“My use of social media and my career advancement are intrinsically tied,” Owyang told us by phone today. “I started my blog as a practitioner at Hitachi. I budget time every morning to read and blog. I do that before I check my personal email or work email. I believe you have to pay yourself first. When you open your email you pay someone else, because it’s usually people reaching out to ask you for something. Taking the time to read blogs, synthesize and add value, that builds your community. That’s paying yourself first.”

Clearly, Jeremiah was making a conscious effort to build his own brand on Twitter and through his Web Strategist blog and Forrester is losing a superstar. He says he is excited to be practicing more about what he knows than analyzing it, so I’m particularly curious to see where he’s going.

The only constant (especially on the web,) is change. This one should be particularly interesting.

Fortune 100 Companies Prefer Twitter Over Facebook

In mid-July I did a series a posts on Facebook or Twitter?. According to yesterday’s eMarketer article: Marketers Embrace Twitter Over Facebook,

“Burson-Marsteller, in a July 2009 study of Fortune 100 companies, found that more companies had a presence on Twitter (54%) than on Facebook (29%). “

eMarketer Chart showing Fortune 100 Companies favoring Twitter

Furthermore when resources are limited in terms of time to spend on various social media channels, 21% of Fortune 100 companies use only one channel and 76% of those companies were likely to use Twitter, with only 14% choosing Facebook and 10 choosing blogging.


  1. Twitter means business, where Facebook is entertainment.
  2. Twitter is a place to connect around specific topics, where Facebook is a place to connect with friends and family.
  3. Twitter is about following people you respect and being followed by people who respect you. Facebook is about having friends, sharing photos, events and having fun.
  4. The twitter platform enables sharing of good links more freely and with a bigger reach than Facebook. Repeating on (and retweeting) on Twitter is perfectly acceptable and even encouraged, where repeating on Facebook makes your brand across as annoying.
  5. Picture 1

  6. Twitter is faster than blogging
  7. Tweets are more easily digestible than blog posts. Think “byte” sized chunks of valuable information.
  8. Tweeting a link to a blogpost is the norm
  9. Twitter combines the fun of Facebook with the information and knowledge value distributed in blogs.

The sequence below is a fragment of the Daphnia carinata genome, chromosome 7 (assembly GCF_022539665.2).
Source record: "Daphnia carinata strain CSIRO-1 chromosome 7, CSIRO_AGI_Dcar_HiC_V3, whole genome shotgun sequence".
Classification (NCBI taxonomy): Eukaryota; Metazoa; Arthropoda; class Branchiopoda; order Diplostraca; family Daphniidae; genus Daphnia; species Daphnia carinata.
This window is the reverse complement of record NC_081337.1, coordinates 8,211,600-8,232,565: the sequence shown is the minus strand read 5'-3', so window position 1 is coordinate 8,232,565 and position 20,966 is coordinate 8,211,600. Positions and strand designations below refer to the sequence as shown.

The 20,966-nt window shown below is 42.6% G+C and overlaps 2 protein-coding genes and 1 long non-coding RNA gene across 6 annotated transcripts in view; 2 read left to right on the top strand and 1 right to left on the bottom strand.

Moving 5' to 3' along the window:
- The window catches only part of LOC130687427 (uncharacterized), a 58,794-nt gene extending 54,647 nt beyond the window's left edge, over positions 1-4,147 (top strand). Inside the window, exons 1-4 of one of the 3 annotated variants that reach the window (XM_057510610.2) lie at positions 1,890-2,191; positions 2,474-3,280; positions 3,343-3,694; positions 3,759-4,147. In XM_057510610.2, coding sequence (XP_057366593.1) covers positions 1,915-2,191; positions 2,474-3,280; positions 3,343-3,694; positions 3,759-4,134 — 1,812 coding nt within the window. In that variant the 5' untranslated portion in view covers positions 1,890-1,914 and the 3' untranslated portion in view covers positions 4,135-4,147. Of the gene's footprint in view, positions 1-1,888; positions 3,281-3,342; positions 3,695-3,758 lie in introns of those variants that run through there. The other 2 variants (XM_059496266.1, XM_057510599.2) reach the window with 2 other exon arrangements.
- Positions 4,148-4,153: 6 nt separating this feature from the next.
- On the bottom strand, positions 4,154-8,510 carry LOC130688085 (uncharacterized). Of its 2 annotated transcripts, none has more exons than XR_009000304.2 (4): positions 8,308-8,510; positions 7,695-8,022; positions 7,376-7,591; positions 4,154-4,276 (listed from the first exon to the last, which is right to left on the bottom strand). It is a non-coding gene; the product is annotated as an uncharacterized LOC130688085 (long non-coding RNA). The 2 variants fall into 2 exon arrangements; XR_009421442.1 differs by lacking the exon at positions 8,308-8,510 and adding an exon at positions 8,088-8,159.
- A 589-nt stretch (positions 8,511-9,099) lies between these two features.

10. Twitter is more mobile and easier to do quickly than Facebook and blogging.
  11. Twitter requires more listening than Facebook and blogging and that means the people that embrace the medium are better conversationalists, because dialog means listening and responding.
  12. Twitter is real-time, blogging is as soon as I can get to it and Facebook is whenever.  Time means money and money means business.

Twitter Tips: Why is Retweeting important?

If you don’t know what retweeting is, it is simply repeating a tweet or post made through a Twitter account. Retweeting has many benefits including:

  1. Sharing content of value with your followers, i.e. friends, colleagues, student, clients and potential clients
  2. Saying thanks (aka giving kudos) to the author of the original post/tweet.
  3. Sharing links which is beneficial from a search engine optimization standpoint
  4. Since people are not on Twitter all day, they may have missed an important post. Retweeting helps spread the word, because the information is repeated and shared over a number of hours or days versus just appearing once in the Twitter timeline.

The presentation by Dan Zarella below details some key research findings.

Virtual Goods, Virtual Connections, Real People, Real Connections

According to E-Marketer spending on virtual goods is about to explode.  How can this be?  Why do people want to buy things that they can’t even touch, smell, taste or handle?

If you haven’t spent much time in virtual realities like Second Life, playing roler player games or sending virtual gifts on Facebook you may not be aware what these virtual goods are.   They are things like virtual flowers, virtual cupcakes or even virtual hugs.  Remember when you used to send someone a birthday card or present in the mail when you couldn’t see them in person?  Well in the digital age this process is being completed via emails, SMS messages and even more – virtual cards and even virtual gifts. 

It’s the thought that counts, right?  Well if it really is, then whether the gift is virtual or physical it shouldn’t matter. Could that be why virtual goods are a growing industry? Is everyone just being budget conscious or cheap by sending virtual gifts? I don’t think so. I think it’s all about connections.